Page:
But on this evening, an indignant funk hung in the air amidst grumbles and sighs. It quickly became apparent that everyone was frustrated with the Pageant’s red tape and nit-pickery in regards to the implementation of entrance/exit procedures (I got patted down twice), location-based drink rules and strict start/curfew times.
What can be said? Indeed, there are minors and large crowds to deal with — state rules and regulations abound (I get it), but there comes a point when too much exercised control and imposition make the Pageant feel like a police state. Who wants to live (much less witness a show) in such a place, even one with perfect sight lines and acoustics?
Bitching aside, openers, Grouplove, certainly brought the love. With their signature brand of psychedelic, love-laced indie tunes, Grouplove had the Pageant dancing and shimmying. The California group shot through “Colours” and “Tongue Tied” with surprising radio fidelity. They impressed the audience and sparked proper excitement about their upcoming headlining tour.
Young the Giant appeared on stage and exploded into the sun-sleepy “I Got,” from the band’s 2011 self-titled debut. Lead singer and egregious tambourine over-user, Sameer Gadhia, unleashed a soaring sustained note toward the end of the third chorus. “Guns Out” featured mashed-up, distorted guitar from guitarist Jacob Tilley. Drummer François Comtois’ snare clicks were crisp and clear.
“Shake My Hand” was a tune from when Young the Giant used to be referred to as the Jakes. The audience happily ate up the throwback, snare-drum-led, indie rambler. Bassist Payam Doostzadeh thumped along with ebullient power as second guitarist Eric Cannata chugged out distortion that harkened back to Modest Mouse’s work on “We Were Dead Before the Ship Even Sank.”
This is what Young the Giant does so well. They inhabit a comfortable generic space where they can mimic the sounds of other acts. While this speaks to the band’s extreme talent and versatility, it also betrays a slight lack of focus, a certain vanilla aspect, that while well-produced and well-played, can at times feel devoid of fizzy freshness.
Humble arrangements and subdued melodies abound. Witmer’s quiet, oft-fingerpicked, confessionals delicately shuffle, sway and linger in your heart. The man is no different. With an eye for thoughtful self-study and journaling, Witmer conjures American life with a certain shaded contrast as he draws the listener into his soulful world. I recently interviewed Witmer by phone about his upbringing, songwriting philosophy, new recording studio and love for whiskey.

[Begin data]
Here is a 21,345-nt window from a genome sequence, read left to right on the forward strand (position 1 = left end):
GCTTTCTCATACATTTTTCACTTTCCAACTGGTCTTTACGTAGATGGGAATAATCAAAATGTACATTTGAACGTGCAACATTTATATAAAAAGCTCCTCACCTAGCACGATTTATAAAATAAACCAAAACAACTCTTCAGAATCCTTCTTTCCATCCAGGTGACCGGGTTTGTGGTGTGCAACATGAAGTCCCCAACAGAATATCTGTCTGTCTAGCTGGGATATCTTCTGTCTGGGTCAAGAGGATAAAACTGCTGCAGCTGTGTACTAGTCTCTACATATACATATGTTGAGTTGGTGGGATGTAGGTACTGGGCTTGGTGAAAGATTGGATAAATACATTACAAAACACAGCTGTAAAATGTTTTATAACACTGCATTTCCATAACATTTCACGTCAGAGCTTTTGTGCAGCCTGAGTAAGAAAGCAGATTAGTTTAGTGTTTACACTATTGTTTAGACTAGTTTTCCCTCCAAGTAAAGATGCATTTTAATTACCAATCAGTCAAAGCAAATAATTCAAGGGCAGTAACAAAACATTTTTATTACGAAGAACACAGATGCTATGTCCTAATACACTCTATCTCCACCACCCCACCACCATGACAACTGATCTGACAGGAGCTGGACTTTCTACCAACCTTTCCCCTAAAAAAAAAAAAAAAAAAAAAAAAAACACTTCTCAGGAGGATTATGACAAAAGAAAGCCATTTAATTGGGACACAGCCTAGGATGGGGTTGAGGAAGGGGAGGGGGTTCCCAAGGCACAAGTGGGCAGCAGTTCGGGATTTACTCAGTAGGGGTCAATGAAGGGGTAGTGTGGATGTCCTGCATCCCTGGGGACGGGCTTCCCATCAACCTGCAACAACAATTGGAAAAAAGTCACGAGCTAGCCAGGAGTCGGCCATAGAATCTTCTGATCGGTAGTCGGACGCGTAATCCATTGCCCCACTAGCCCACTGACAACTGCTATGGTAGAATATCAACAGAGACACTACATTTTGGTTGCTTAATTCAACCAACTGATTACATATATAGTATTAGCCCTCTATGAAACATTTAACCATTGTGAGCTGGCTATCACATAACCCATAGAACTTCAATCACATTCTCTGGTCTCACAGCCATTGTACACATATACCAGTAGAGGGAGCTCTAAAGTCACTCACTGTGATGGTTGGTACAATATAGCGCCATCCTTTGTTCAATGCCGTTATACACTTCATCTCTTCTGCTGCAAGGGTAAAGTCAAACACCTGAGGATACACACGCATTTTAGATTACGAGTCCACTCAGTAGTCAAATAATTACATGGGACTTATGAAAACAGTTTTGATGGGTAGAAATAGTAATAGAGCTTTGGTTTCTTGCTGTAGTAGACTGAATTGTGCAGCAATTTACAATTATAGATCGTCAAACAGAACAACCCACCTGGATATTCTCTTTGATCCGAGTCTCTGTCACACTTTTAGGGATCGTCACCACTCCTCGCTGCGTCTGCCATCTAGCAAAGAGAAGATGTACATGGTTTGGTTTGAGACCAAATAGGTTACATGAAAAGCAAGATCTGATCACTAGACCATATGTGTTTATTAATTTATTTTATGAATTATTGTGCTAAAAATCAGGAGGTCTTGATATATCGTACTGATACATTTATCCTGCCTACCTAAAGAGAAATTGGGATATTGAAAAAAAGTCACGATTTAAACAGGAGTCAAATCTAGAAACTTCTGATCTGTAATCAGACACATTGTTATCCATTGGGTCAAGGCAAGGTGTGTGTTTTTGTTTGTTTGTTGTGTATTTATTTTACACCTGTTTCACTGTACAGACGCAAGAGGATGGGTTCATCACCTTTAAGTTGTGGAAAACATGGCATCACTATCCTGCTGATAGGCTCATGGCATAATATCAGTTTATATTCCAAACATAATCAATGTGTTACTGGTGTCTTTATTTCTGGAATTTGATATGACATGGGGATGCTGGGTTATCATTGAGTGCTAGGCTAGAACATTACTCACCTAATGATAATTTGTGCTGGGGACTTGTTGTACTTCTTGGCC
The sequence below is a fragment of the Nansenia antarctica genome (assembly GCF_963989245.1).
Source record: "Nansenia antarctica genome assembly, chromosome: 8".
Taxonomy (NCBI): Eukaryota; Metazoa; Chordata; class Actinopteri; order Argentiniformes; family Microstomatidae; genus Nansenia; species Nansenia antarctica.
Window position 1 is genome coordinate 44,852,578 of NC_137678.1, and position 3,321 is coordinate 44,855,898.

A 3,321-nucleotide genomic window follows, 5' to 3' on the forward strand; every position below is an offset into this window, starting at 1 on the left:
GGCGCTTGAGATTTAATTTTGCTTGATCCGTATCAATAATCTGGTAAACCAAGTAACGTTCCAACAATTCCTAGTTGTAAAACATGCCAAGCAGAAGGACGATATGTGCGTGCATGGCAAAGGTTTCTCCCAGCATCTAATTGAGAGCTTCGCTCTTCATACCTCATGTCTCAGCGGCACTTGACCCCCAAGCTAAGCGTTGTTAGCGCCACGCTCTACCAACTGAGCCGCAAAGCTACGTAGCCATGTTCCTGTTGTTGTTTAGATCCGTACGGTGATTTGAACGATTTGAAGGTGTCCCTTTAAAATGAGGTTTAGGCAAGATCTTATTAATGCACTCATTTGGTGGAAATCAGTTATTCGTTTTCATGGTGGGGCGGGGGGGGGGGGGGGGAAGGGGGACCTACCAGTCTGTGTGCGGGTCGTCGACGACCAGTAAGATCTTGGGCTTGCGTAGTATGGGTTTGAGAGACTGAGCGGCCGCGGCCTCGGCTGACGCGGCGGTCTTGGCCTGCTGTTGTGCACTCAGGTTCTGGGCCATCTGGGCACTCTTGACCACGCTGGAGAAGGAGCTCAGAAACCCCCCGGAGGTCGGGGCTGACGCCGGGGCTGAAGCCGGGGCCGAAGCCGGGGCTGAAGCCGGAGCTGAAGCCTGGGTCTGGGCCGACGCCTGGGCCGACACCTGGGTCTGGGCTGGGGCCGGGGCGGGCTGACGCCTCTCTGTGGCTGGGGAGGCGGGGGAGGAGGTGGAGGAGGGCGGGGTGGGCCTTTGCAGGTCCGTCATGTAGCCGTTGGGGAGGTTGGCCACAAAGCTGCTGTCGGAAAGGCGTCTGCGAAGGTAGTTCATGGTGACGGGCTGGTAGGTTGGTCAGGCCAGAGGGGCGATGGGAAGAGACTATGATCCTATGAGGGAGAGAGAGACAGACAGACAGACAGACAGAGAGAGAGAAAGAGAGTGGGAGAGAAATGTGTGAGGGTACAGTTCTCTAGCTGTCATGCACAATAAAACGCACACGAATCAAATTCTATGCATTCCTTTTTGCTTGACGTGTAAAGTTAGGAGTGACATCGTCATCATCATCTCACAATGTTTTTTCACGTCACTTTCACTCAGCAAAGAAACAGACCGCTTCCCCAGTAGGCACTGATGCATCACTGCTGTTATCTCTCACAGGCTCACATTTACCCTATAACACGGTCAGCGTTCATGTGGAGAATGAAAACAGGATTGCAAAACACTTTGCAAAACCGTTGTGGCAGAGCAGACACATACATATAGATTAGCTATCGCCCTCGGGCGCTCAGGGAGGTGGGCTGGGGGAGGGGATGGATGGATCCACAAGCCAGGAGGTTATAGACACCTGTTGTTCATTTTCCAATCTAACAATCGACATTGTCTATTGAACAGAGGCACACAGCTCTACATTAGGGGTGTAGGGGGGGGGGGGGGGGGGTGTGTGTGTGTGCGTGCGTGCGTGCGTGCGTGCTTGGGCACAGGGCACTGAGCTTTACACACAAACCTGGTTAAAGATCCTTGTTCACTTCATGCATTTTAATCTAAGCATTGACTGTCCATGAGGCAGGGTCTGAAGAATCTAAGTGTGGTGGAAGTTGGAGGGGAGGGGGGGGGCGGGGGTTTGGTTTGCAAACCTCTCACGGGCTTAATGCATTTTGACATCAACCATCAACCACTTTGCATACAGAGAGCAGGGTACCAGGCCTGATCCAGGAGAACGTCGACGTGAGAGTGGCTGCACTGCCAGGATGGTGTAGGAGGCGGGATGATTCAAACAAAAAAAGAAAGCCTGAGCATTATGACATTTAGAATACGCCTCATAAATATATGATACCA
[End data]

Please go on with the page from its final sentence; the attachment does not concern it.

Will Kyle: Where did you grow up?
Denison Witmer: I grew up about 90 miles west of Philadelphia, in an area called Lancaster, Pennsylvania. It’s famous for being Amish country, but I grew up Mennonite.
Do you still practice?
Yes and no. I always tell people being Mennonite is kind of like being an ethnicity. You’re Mennonite forever. I think Mennonites and Jews share a lot of the same feelings when it comes to cultural ties. My friends who are Jewish here in Philly say, “Yeah, I’m Jewish, but non-practicing.”
Do you find that your Mennonite heritage creeps into your music?
Of course, it’s responsible for shaping my worldview. I really love the Mennonite church for the missions they seek out. They don’t try to Americanize people. Instead, they give power to the powerless. That’s their whole mission, to enable and empower people. That really resonates with me on a political level and on a spiritual level.
Music seems to have that empowerment aspect too, it helps people make sense of their world.
Right. Music has helped me through many phases of my life. It is kind of magical, because you’re creating something out of nothing. You create a melody you hear in your head and it can cast a spell on people. Since I have taken so much from music in my life, I feel it is my responsibility to give back in some way. Fortunately, I’m in a place where I get to do that and that’s something I don’t take for granted.
When you sit down to write a song, do you have a preconceived idea in mind or do you just start tinkering and follow the muse?
I’d say 80 percent of the time, I play the acoustic guitar and something will start to take shape, so I’ll work a melody on top of that. From there, I like to ad-lib lyrics. I always believed in seeing what comes out of me.
Usually, my favorite songs are ones that come about in an extemporaneous way. It’s kind of like things rise to the surface. That’s when I can focus in and try to work the rest of the song out. Music is also a journaling process for me, writing down my own personal epiphanies in some way, expressing my own worldview.
Past that, I don’t pretend to have it figured out or pretend to be the type of person who thinks my epiphanies are more special than everyone else’s. I pride myself on being a book between books on a shelf. We all have a story to tell, but in a sense, it’s nice to be just part of the library, I mean, it’s nice to simply be one among many stories.
Concert review: Kevin Seconds, Kepi Ghoulie and Franz Nicolay play the Firebird like a patio jam, Thursday, March 29
Punk-rock icon Kevin Seconds has always said the main intention with his music was to play extremely melodic songs extremely fast. Thirty or so years later, the tempo has slowed down, but Seconds’ songs and vocals have blossomed as witnessed Thursday night at the Firebird.